In the modern era, you may hear a news report say, ‘California was shaken by a great earthquake’, or ‘South Carolina is suffering major flooding’. That does not mean the entire state of California was shaken, or all of South Carolina flooded. We all know, these phrases simply mean a portion of the state, a portion of land is suffering a catastrophic event, not the entire state.
Turn your Bible with me to,
And it came to pass in the six hundredth and first year, in the first month, the first day of the month, the waters were dried up from off the earth: and Noah removed the covering of the ark, and looked, and, behold, the face of the ground was dry.
Notice “the ground was dry”.
The word “ground” (Strong’s: H127) means,
Soil (from its general redness): – country, earth, ground, husband [-man] (-ry), land.
The Bible translators properly translated the word “ground” when they could have translated it as “earth”. It is obvious here, we are talking about the ground, not the entire earth. The “land” where the flood was dried out, not the entire earth.
And in the second month, on the seven and twentieth day of the month, was the earth dried.
These two Scriptures clearly read, “the waters were dried up from off the earth” and “the earth dried”, yet no one believes the earth literally dried out. We can see there are oceans, rivers and lakes today. So we all understand this to mean the flood waters dried, not the earth.
Do you see how our perception of reality shapes our belief of Scripture?
We have to be careful of that and read what is written.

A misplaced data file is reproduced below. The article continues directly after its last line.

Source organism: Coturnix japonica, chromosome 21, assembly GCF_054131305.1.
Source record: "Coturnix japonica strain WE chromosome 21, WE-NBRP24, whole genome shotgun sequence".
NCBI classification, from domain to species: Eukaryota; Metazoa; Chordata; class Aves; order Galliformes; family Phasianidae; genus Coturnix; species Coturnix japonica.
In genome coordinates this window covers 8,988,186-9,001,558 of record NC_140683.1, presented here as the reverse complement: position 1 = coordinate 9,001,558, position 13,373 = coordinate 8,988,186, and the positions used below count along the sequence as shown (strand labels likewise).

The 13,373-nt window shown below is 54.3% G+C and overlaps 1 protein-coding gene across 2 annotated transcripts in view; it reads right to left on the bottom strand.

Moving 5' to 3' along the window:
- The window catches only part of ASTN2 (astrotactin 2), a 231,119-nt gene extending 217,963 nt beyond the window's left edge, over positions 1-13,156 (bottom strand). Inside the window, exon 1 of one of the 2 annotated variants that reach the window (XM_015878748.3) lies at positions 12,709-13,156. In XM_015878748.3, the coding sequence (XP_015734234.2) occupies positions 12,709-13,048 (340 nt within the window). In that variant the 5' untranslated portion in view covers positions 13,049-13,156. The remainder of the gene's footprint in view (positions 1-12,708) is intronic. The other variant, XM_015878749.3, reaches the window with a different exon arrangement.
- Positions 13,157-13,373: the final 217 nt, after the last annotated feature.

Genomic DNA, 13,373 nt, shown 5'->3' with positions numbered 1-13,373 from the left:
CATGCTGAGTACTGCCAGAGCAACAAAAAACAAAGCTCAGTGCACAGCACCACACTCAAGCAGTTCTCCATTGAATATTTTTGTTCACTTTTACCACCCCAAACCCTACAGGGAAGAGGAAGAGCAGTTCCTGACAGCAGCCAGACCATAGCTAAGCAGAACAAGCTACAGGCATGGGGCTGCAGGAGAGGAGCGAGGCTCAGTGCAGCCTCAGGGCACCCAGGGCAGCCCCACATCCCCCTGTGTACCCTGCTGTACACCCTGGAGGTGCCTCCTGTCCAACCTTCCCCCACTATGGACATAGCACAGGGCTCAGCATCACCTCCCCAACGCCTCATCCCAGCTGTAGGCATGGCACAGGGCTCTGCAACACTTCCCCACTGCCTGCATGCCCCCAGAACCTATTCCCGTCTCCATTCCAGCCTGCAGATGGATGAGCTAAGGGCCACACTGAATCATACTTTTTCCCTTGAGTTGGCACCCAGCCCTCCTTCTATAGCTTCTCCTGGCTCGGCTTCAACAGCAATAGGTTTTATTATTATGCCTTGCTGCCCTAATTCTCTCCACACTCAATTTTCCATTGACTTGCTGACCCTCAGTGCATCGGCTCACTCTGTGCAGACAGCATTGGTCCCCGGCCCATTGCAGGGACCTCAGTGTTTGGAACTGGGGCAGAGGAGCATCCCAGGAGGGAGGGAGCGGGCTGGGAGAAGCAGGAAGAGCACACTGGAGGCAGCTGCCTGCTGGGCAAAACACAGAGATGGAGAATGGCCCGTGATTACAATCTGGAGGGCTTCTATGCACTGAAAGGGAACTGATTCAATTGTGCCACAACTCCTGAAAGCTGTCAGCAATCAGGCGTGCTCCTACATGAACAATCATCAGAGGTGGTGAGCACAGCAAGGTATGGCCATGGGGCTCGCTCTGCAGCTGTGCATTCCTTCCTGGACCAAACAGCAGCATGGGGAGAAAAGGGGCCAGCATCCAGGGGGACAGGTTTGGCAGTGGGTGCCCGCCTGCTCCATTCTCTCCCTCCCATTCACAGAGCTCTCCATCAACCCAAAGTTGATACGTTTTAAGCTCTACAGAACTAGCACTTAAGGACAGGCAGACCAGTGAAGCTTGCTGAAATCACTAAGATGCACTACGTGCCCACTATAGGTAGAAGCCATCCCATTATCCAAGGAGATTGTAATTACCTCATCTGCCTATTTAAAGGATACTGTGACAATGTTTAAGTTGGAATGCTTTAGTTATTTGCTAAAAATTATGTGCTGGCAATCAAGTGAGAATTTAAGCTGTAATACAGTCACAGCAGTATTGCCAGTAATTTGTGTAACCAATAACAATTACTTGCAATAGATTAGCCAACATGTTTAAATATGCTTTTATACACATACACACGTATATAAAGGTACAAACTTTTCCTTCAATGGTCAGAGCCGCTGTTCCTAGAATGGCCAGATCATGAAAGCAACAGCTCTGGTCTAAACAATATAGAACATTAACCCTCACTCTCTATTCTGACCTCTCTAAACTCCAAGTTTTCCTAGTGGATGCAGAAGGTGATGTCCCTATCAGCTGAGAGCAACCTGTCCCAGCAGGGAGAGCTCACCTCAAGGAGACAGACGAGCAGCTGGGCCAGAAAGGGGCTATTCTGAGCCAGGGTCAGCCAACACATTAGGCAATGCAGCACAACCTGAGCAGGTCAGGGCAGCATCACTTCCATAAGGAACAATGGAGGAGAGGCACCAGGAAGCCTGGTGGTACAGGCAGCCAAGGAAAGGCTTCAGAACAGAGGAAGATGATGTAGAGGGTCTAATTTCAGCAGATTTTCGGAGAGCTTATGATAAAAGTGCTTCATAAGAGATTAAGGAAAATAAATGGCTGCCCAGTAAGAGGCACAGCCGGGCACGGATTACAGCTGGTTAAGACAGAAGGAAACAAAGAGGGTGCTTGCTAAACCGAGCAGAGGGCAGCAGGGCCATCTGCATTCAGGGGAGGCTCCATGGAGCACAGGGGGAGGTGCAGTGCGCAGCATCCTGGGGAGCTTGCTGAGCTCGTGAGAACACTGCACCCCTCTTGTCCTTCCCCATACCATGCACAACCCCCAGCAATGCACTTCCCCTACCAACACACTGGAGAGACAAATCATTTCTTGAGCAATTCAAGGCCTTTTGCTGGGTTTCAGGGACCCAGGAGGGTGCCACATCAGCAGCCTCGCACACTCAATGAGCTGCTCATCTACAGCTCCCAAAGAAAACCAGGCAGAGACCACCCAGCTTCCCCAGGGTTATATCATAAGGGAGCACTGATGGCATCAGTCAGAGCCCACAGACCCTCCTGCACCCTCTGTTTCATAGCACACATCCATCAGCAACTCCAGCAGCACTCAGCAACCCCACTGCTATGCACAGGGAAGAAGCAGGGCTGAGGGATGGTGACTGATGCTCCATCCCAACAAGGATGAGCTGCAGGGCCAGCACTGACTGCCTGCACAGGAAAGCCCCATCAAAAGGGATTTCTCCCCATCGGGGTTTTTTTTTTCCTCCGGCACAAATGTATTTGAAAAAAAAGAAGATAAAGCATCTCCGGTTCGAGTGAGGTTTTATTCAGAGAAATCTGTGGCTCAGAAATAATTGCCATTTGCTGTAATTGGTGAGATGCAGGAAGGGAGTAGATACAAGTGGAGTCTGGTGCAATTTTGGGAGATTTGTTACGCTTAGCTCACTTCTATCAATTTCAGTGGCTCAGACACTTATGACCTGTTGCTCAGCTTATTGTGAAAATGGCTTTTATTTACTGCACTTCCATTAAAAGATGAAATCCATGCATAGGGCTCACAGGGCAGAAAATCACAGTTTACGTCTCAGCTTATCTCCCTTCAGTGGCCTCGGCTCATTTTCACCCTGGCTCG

You will note, once again we have the word “earth” (Strong’s: H776), “‘erets” in Hebrew which should have been translated as “land” or “ground”.
The “land” where the flood was “dried,” the “earth” did not dry as it reads in English.
Two more short examples of many, please turn with me to,
1 Kings 1:52
And Solomon said, If he will shew himself a worthy man, there shall not an hair of him fall to the earth: but if wickedness shall be found in him, he shall die.
Here is our word “earth” (Strong’s: H776), yet we all know Solomon was simply saying one of his hairs would not “fall to the ground”.
2 Samuel 18:9
And Absalom met the servants of David. And Absalom rode upon a mule, and the mule went under the thick boughs of a great oak, and his head caught hold of the oak, and he was taken up between the heaven and the earth; and the mule that was under him went away.
Once again, we have the word “earth” (Strong’s: H776). We also have the word “heaven” (Strong’s: H8064) which means, “sky, air, heaven” and can reference “the visible arch in which the clouds move, as well as to the higher ether where the celestial bodies revolve”.
Now we all know Absalom was not taken into heaven, space or anywhere else. He was not off of the “earth”, though that is what the Scripture states. In reality, his neck was caught in the branch of an oak tree, so his body was in the “air” off the “ground,” not “between the heaven and the earth”.